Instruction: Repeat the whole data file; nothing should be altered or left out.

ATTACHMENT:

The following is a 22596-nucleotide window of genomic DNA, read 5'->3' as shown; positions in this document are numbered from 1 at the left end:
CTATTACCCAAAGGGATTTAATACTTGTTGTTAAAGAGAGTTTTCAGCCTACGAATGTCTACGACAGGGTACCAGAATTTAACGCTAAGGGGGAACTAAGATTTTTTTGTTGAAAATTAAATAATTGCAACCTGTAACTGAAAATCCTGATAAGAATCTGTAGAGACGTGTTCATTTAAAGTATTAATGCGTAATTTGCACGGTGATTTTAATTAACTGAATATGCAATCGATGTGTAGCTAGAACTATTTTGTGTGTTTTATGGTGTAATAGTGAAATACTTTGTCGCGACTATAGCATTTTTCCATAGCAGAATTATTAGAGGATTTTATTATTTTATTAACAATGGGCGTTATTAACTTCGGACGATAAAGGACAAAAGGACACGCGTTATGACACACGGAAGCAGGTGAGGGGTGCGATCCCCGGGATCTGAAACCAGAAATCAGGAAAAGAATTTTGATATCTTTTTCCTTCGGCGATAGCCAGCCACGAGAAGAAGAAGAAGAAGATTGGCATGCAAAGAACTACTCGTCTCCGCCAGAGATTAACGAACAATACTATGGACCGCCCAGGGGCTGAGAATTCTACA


The following is a 22596-nucleotide window of genomic DNA, read 5'->3' as shown; positions in this document are numbered from 1 at the left end:
CTATTACCCAAAGGGATTTAATACTTGTTGTTAAAGAGAGTTTTCAGCCTACGAATGTCTACGACAGGGTACCAGAATTTAACGCTAAGGGGGAACTAAGATTTTTTTGTTGAAAATTAAATAATTGCAACCTGTAACTGAAAATCCTGATAAGAATCTGTAGAGACGTGTTCATTTAAAGTATTAATGCGTAATTTGCACGGTGATTTTAATTAACTGAATATGCAATCGATGTGTAGCTAGAACTATTTTGTGTGTTTTATGGTGTAATAGTGAAATACTTTGTCGCGACTATAGCATTTTTCCATAGCAGAATTATTAGAGGATTTTATTATTTTATTAACAATGGGCGTTATTAACTTCGGACGATAAAGGACAAAAGGACACGCGTTATGACACACGGAAGCAGGTGAGGGGTGCGATCCCCGGGATCTGAAACCAGAAATCAGGAAAAGAATTTTGATATCTTTTTCCTTCGGCGATAGCCAGCCACGAGAAGAAGAAGAAGAAGATTGGCATGCAAAGAACTACTCGTCTCCGCCAGAGATTAACGAACAATACTATGGACCGCCCAGGGGCTGAGAATTCTACA